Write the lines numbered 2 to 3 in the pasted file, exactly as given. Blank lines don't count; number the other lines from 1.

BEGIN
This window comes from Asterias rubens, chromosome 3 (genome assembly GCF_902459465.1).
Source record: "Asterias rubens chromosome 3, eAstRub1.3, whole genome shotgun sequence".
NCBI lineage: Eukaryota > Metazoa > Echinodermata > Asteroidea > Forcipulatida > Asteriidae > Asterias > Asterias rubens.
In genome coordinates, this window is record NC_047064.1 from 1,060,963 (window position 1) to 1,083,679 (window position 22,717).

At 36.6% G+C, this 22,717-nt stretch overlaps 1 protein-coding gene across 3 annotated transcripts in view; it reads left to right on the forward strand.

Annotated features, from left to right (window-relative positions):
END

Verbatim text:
Source record: "Asterias rubens chromosome 3, eAstRub1.3, whole genome shotgun sequence".
NCBI lineage: Eukaryota > Metazoa > Echinodermata > Asteroidea > Forcipulatida > Asteriidae > Asterias > Asterias rubens.